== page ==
Everything you Need to Know About Sumatran Coffee

A quick show of hands for those who absolutely love Sumatran coffee – we bet it was love at first ‘sip’ for you! Coffee lovers can instantly recognize rich coffee beans and their amazing tastes. 

Of the most exquisite coffee beans in the world, one of the most popular types is Sumatran coffee. The origin of this coffee can be traced back to Sumatra, one of the islands belonging to the cluster of Indonesia. Sumatra is the sixth-largest island in the world and is home to almost 50 million people.

Apart from having the largest volcanic lake in the world- Lake Toba, Sumatra is known for the most popular product it churns out – Sumatran coffee.

Sumatran coffee is known for its distinct taste and is an absolute hit among coffee lovers worldwide. If you too love experimenting with different types of coffees from parts of the world, you definitely need to give Sumatran coffee a try.

But before that, let’s tell you all you need to know about the heavenly Sumatran coffee. Let’s get started:

How is Sumatran Coffee Grown and Processed?

As we know, the environment in which coffee is cultivated and the method that is used to grow it are two important factors that affect the taste of the coffee. So let’s understand where Sumatran coffee gets its distinct flavor.

Sumatran coffee is mostly wet-hulled, which is a coffee-growing method specific to certain parts of the world only. Wet hulling is also known as ‘Giling Bashan’, which is the most common coffee processing method in Sumatra.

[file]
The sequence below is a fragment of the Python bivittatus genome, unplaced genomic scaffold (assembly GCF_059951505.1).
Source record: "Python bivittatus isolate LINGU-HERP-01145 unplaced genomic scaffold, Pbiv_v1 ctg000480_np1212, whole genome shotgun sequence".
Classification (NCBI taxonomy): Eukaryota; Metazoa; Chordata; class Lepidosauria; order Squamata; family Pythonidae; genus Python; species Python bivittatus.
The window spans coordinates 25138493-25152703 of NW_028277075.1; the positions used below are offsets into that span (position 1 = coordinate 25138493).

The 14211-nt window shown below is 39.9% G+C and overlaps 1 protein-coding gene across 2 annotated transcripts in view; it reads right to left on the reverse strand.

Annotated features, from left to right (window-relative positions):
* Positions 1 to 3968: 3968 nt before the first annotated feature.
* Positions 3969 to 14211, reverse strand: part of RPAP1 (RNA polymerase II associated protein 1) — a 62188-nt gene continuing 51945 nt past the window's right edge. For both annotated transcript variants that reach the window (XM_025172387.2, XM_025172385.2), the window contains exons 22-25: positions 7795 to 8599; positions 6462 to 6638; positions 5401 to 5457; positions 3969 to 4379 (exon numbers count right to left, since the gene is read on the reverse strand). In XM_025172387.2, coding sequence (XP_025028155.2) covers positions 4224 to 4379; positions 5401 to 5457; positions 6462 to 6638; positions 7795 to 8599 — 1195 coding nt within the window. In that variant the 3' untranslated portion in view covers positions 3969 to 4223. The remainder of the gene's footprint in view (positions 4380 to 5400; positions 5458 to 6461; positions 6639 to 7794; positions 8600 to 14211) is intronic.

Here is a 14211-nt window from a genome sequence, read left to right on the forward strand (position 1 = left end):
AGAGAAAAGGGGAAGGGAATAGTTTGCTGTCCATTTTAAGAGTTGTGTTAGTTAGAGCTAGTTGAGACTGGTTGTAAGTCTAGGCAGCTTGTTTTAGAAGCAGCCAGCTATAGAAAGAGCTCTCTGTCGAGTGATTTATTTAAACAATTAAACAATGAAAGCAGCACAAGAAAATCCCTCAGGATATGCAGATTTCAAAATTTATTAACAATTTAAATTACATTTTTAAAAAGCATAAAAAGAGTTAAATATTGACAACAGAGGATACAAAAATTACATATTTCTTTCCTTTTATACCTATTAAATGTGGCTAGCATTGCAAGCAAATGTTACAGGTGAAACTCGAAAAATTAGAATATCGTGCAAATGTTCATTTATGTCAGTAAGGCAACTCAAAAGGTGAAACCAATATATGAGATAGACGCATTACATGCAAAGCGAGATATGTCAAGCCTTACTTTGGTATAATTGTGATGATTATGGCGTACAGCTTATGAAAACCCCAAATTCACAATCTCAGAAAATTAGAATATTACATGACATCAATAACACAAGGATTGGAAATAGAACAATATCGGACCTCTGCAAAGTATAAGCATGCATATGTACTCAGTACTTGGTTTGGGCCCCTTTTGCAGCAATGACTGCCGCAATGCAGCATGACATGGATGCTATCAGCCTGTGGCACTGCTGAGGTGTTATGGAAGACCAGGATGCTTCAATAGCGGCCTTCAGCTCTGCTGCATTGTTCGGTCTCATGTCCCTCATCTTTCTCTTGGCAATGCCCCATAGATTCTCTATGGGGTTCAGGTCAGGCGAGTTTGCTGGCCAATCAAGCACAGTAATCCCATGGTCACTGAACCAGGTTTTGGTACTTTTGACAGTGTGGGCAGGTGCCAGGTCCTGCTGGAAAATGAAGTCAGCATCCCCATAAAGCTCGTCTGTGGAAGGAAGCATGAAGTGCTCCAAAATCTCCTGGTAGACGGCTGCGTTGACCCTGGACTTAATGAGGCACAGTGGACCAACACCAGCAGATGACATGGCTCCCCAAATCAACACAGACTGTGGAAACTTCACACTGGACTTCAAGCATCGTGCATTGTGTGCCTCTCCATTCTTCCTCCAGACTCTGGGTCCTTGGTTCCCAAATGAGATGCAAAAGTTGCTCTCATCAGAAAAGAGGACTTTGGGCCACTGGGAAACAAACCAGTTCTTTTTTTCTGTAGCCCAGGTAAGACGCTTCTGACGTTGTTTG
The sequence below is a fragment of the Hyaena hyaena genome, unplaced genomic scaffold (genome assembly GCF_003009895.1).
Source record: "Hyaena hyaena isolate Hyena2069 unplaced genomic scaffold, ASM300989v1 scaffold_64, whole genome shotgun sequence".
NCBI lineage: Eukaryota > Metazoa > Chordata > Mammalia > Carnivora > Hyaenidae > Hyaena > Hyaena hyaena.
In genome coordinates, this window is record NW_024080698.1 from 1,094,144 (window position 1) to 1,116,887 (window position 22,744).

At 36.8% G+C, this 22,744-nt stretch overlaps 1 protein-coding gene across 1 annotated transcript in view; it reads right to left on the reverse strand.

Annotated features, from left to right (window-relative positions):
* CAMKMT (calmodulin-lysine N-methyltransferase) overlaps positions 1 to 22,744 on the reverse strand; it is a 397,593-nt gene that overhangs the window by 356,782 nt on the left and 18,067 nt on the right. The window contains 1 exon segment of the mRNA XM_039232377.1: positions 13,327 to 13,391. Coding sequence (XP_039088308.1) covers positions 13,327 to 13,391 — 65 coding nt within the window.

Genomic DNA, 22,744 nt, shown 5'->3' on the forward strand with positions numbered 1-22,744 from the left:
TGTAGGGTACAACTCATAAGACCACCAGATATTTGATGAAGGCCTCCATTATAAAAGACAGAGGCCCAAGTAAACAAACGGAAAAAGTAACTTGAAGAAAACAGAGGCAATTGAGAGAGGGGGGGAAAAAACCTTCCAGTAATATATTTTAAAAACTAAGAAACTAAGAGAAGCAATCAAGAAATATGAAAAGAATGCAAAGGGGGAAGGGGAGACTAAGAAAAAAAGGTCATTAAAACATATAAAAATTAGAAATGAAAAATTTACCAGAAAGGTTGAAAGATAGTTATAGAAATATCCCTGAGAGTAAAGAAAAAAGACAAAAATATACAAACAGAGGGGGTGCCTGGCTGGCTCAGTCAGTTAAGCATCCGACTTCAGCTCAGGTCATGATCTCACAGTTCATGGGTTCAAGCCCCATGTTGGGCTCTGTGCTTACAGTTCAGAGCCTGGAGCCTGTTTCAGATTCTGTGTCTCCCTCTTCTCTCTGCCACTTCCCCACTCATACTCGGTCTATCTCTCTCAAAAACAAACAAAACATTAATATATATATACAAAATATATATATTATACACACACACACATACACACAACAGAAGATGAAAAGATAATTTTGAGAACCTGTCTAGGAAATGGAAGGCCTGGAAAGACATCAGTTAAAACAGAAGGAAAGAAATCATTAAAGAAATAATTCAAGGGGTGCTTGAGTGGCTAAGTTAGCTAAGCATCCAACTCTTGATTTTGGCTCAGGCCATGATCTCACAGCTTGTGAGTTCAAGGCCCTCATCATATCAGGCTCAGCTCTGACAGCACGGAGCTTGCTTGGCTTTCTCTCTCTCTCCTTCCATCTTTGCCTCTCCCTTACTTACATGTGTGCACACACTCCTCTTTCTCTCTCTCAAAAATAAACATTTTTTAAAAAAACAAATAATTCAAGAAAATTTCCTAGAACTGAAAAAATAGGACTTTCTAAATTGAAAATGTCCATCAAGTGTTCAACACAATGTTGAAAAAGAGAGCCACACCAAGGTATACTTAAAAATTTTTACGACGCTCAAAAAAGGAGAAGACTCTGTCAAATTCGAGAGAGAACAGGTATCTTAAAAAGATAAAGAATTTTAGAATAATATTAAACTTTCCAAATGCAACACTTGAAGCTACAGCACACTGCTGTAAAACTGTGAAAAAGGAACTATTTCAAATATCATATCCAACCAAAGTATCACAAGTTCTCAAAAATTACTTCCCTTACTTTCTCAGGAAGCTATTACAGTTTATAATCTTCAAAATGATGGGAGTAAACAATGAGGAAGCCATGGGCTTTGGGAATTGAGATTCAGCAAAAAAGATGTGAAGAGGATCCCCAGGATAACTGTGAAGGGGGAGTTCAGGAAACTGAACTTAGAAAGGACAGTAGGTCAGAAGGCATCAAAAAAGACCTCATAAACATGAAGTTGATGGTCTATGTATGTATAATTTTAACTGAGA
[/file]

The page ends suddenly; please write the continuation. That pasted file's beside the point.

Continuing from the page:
The process begins with farmers removing the skin of the coffee cherry immediately after they pick them. The skin is removed using homemade machines, after which the skinned beans are kept overnight in woven bags to ferment. 

The next day, the farmers wash the remaining fruit, while the beans are left to partially dry in the yard. This coffee is then ready to be shipped, after which the parchment is removed, and the beans are further left to dry. After the beans are dried just as much as required, they are ready to be exported.

Once the shipment arrives at the destination port, they are again dried (for the third time) at the port city. 

Typically, coffee in other parts of the world is dried with pulp parchment. Sumatran coffee is hulled when it is wet, at about 40% moisture.

At this stage, you can even bite into a coffee bean if you chew into it! Apart from the wet hulling, the local climates, microclimates, microbes, and plant varieties, too, contribute to the exceptional taste of this insane coffee.

What are the Benefits of Wet Hulling Coffee Beans?

The wet hulling process leaves the Sumatran coffee beans moist for a long time. It involves three drying stages, which ensure the moisture level in the coffee beans remains above 11% for a longer time.

Wet hulling is popular in the Sumatra islands as the climate does not permit the farmers to dry the beans completely. 

Sumatran coffee cherries are a lot more wetter (as compared to other coffee varieties) when they are hulled.

The beans actually take a beating during the whole process. The slightly damaged coffee cherries only enhance the taste of the coffee. 

While the Sumatran weather is perfect for coffee plantations to thrive, it poses a problem in the post-processing stages. One moment the sun shines brightly over the Sumatran island, and the next moment it rains heavily.

As complicated as this sounds, all we’re concerned with is the taste of the coffee! As long as the coffee tastes (and smells) amazing, we have nothing to complain about, right?

The Tempting Flavor of the Sumatran Coffee Beans

The whole process of drying the Sumatran coffee beans is tedious but worth all the effort!